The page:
Tuesday, May 12, 2015

The Art of Losing

I was all set to begin work on my Kimye post and wouldn't you know it?  I realized I sure don't know anything about them! (Except that baby North totes just got baptized in Jerusalem at the same legendary site as Jesus Christ.  Because, you know, of course.)  So I thought: oh bother! Might as well write about grief instead.

I know I've said this before but my feelings of blogging about this subject are so bifurcated.  One half--the bold half--cheers: this your blog, do what you want!  If you feel like writing about it, write about it! Who cares if others find it dreary and uneasy?!  It hums with the same resounding force as the last line of Elizabeth Bishop's poem "One Art." Write it! 

But the other half--the meeker half--balks and cowers at the thought of it.  No one wants to hear it, it whispers, no one wants to wallow with you in your sadness--they want to see your strength not your weakness.

I think that part of this duality is rooted in my personality: I am fiercely independent and am mortified at the thought of burdening anyone.  I gird my innate vulnerability with acerbity and aloofness, until I am fairly certain that you will not prick my heart once it is open to you.

But I think that the other part is more external--it stems from just how poorly we are taught to cope and comprehend grief as a culture.

A friend of mine recently sent me this article and while I still might be commencing the longest, hardest eye roll at the fact there is something even called the Grief Recovery Institute, overall this piece resonated with me--it articulated a lot of why I feel reticent about sharing my grief with others.

Here's the thing: grief is hard.  It's unattractive, it's inconvenient, it's bewildering, it's selfish, it's unpredictable, it's irrational, it's isolating, and it's difficult to know precisely how to deal with--it is everything that we as culture tend to shy away from discussing. It's the part of the narrative that we prefer to belie or to skirt in favor of the cheerier triumph that follows the struggle.  

As a result, unless someone has experienced a deep loss themselves, they have poor tools for interacting with someone who has.  They have nothing but banalities to grasp at--"time heals all wounds," "life's short, cherish what you have" etc.--and nothing but misconceptions to inform them--"there is nothing I can say," "they probably just want to be left alone right now." For some, the mere thought of grieving the death of a loved one makes them so uncomfortable, they  have no clue how react and say nothing.  Or worse yet, they treat you with contempt.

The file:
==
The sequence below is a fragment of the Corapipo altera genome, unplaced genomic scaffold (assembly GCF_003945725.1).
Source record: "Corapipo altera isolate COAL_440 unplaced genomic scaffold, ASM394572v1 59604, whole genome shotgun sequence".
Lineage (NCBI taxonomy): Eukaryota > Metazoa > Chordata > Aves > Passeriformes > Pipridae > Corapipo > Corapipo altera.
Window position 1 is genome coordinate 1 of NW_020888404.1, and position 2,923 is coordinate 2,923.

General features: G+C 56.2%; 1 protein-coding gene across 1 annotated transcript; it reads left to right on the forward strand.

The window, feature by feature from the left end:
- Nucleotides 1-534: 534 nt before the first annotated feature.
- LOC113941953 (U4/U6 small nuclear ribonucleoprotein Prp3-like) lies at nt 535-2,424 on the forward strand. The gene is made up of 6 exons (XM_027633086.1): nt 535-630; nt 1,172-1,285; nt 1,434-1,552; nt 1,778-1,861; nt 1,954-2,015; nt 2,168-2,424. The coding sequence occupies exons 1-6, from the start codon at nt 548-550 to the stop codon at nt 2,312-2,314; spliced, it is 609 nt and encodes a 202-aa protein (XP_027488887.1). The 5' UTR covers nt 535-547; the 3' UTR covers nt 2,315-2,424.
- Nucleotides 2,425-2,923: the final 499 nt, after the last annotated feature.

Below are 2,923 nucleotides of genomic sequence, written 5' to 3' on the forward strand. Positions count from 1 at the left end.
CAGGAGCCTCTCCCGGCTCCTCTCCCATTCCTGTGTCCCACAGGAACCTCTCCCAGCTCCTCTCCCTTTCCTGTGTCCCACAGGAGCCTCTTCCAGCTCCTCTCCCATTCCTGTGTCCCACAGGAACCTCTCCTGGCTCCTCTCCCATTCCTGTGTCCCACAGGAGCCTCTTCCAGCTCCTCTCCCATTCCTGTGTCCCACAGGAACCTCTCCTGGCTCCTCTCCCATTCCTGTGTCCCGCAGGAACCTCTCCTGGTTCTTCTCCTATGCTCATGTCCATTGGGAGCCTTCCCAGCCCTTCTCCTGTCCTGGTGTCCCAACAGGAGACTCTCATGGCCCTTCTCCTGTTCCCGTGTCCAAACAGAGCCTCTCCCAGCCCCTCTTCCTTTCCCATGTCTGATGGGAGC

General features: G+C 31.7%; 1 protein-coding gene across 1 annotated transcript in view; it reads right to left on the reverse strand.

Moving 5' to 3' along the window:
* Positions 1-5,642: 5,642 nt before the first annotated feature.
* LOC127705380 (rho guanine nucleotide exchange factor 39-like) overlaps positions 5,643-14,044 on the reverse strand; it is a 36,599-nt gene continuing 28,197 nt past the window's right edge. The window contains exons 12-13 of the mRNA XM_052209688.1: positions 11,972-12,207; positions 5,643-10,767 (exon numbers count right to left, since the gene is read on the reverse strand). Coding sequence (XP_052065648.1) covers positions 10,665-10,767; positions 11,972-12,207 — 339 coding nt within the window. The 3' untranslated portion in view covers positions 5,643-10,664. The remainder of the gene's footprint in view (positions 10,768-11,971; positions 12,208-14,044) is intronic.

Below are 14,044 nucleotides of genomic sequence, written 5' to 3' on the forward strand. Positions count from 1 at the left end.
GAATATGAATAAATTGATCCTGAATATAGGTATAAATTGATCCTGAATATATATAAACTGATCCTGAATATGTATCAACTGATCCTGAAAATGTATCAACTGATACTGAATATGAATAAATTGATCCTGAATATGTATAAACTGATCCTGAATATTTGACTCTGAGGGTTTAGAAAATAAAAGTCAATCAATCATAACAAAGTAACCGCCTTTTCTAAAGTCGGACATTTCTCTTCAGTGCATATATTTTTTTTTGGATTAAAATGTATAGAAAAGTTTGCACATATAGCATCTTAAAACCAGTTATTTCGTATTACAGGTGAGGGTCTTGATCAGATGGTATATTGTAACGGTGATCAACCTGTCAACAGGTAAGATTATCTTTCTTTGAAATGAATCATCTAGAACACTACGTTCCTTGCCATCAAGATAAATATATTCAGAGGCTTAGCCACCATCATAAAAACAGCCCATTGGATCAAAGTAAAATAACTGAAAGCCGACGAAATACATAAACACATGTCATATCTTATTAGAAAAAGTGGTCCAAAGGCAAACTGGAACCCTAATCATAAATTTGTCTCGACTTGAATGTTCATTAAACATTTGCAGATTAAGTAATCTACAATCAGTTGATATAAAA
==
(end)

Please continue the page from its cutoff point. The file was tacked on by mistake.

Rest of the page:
It's those last two that I have the hardest time with.  Nobody wants to be viewed as strange or a Debbie Downer, even if their reasons for being so are perfectly legitimate. 

And, trust me, I've been guilty of all of those responses at one point or another.

I remember writing, rewriting, and then finally tearing up a card that I was going to send to a friend who had lost their mother.  Telling myself, there's nothing that I can say of comfort anyways

I remember seeing an acquaintance post on Facebook about the loss of their father and I drafted a message only to delete later it because, it would have been weird for that person to hear from a rando like me.

I remember reading the blog of someone who had lost a loved one and becoming frustrated when they blogged about their grief week after week: I've had a stressful day, I would think, I don't want to have to read about how much your life sucks.

It's nobody's fault, really, we just aren't trained to respond to someone's tragedy with the same grace as we are to someone's success. 

This, of course, is complicated by the fact that half the time, I don't even know how I want people to react to me.  Sometimes, I want people to feel sorry for me.  Other times, I find it infuriating.  Sometimes, I want people to reach out to me.  Other times, I want to be just left alone.  Sometimes, I wish everyone in the world knew I was grieving.  Other times, I do everything in my power to hide it.  It's an impossible situation, which I think, is the ultimate lesson.

One thing that Moses' Aunt Becky said to me, right after John died, that someone had said to her after her father died is: "well, it's a shitty deal."  That stuck with her and it sticks with me.

Really, there is nothing that anyone can do to change the situation, which is, I think, what makes some people feel so awkward and disempowered.  But just because you can't resurrect the dead, doesn't mean that you can't still help! 

I've found that the most powerful thing has really just been acknowledgement.  Even if it was someone I only met twice, or a person I hadn't spoken to since elementary school, I can't tell you how meaningful it was to have someone, anyone reach out to me and say they were sorry.  It made me feel connected to them in way that, to this day, I can't describe.  It made me feel grateful to them in a way I could never repay.  It made me wish that I had been braver to send that card or that message, when the situation had been reversed.

I'm not trying to make this into a "how to" manual or to lecture you or tell you that everything that you are doing is wrong.  Most of you reading are my dearest friends, who have been and are beyond amazing to me. All that I am really trying to do is to be open and candid about my experiences, to make this soliloquy part of what may become a dialogue about grief. 

Even if the only voice that answers back is also one of loss.

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